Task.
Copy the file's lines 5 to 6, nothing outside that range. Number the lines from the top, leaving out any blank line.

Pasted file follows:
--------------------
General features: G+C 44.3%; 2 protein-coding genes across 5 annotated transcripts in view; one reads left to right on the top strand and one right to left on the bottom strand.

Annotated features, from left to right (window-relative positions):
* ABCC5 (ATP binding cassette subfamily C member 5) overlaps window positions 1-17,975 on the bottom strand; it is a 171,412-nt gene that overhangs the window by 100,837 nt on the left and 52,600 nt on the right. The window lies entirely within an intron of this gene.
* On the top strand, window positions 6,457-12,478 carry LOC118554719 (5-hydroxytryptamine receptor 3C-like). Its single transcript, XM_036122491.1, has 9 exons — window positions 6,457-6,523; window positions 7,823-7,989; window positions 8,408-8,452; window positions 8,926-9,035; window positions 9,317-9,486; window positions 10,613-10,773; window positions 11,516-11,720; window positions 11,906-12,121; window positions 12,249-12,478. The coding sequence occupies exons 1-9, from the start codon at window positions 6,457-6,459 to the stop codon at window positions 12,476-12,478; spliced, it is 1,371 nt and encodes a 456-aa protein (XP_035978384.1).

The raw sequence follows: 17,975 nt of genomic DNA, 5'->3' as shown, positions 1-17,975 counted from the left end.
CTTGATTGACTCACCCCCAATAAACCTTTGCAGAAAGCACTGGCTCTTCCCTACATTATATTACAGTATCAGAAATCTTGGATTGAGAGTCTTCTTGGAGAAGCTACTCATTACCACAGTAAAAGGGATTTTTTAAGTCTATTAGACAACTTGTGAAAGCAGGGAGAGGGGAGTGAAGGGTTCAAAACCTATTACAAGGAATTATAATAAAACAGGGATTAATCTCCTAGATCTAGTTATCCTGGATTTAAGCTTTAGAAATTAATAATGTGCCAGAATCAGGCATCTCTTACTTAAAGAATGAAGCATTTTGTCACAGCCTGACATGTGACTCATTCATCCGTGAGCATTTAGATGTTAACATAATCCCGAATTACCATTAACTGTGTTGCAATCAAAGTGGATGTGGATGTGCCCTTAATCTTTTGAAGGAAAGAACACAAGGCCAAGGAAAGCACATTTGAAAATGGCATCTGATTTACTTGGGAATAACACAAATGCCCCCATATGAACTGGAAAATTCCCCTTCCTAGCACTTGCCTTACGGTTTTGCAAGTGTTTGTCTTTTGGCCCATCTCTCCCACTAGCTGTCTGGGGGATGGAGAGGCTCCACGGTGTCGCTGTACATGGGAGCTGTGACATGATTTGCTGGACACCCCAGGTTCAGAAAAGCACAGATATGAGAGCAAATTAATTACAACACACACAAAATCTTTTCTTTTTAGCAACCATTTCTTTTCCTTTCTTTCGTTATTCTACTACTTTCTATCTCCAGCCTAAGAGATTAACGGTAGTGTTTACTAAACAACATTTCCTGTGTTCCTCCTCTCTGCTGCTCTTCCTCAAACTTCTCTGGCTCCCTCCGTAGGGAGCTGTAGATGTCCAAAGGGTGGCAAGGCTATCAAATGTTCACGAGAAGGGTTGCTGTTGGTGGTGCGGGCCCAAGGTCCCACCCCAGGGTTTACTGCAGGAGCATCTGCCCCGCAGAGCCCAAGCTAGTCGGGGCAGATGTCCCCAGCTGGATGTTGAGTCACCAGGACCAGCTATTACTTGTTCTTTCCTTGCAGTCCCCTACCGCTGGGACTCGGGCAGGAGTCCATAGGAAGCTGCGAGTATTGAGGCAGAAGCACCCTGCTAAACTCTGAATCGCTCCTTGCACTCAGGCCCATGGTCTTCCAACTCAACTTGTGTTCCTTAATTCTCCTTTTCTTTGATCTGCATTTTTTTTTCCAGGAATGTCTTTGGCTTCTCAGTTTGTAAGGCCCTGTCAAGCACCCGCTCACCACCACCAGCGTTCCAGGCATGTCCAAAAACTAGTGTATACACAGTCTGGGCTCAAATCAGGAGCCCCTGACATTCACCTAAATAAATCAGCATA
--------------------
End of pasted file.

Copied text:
The raw sequence follows: 17,975 nt of genomic DNA, 5'->3' as shown, positions 1-17,975 counted from the left end.
CTTGATTGACTCACCCCCAATAAACCTTTGCAGAAAGCACTGGCTCTTCCCTACATTATATTACAGTATCAGAAATCTTGGATTGAGAGTCTTCTTGGAGAAGCTACTCATTACCACAGTAAAAGGGATTTTTTAAGTCTATTAGACAACTTGTGAAAGCAGGGAGAGGGGAGTGAAGGGTTCAAAACCTATTACAAGGAATTATAATAAAACAGGGATTAATCTCCTAGATCTAGTTATCCTGGATTTAAGCTTTAGAAATTAATAATGTGCCAGAATCAGGCATCTCTTACTTAAAGAATGAAGCATTTTGTCACAGCCTGACATGTGACTCATTCATCCGTGAGCATTTAGATGTTAACATAATCCCGAATTACCATTAACTGTGTTGCAATCAAAGTGGATGTGGATGTGCCCTTAATCTTTTGAAGGAAAGAACACAAGGCCAAGGAAAGCACATTTGAAAATGGCATCTGATTTACTTGGGAATAACACAAATGCCCCCATATGAACTGGAAAATTCCCCTTCCTAGCACTTGCCTTACGGTTTTGCAAGTGTTTGTCTTTTGGCCCATCTCTCCCACTAGCTGTCTGGGGGATGGAGAGGCTCCACGGTGTCGCTGTACATGGGAGCTGTGACATGATTTGCTGGACACCCCAGGTTCAGAAAAGCACAGATATGAGAGCAAATTAATTACAACACACACAAAATCTTTTCTTTTTAGCAACCATTTCTTTTCCTTTCTTTCGTTATTCTACTACTTTCTATCTCCAGCCTAAGAGATTAACGGTAGTGTTTACTAAACAACATTTCCTGTGTTCCTCCTCTCTGCTGCTCTTCCTCAAACTTCTCTGGCTCCCTCCGTAGGGAGCTGTAGATGTCCAAAGGGTGGCAAGGCTATCAAATGTTCACGAGAAGGGTTGCTGTTGGTGGTGCGGGCCCAAGGTCCCACCCCAGGGTTTACTGCAGGAGCATCTGCCCCGCAGAGCCCAAGCTAGTCGGGGCAGATGTCCCCAGCTGGATGTTGAGTCACCAGGACCAGCTATTACTTGTTCTTTCCTTGCAGTCCCCTACCGCTGGGACTCGGGCAGGAGTCCATAGGAAGCTGCGAGTATTGAGGCAGAAGCACCCTGCTAAACTCTGAATCGCTCCTTGCACTCAGGCCCATGGTCTTCCAACTCAACTTGTGTTCCTTAATTCTCCTTTTCTTTGATCTGCATTTTTTTTTCCAGGAATGTCTTTGGCTTCTCAGTTTGTAAGGCCCTGTCAAGCACCCGCTCACCACCACCAGCGTTCCAGGCATGTCCAAAAACTAGTGTATACACAGTCTGGGCTCAAATCAGGAGCCCCTGACATTCACCTAAATAAATCAGCATA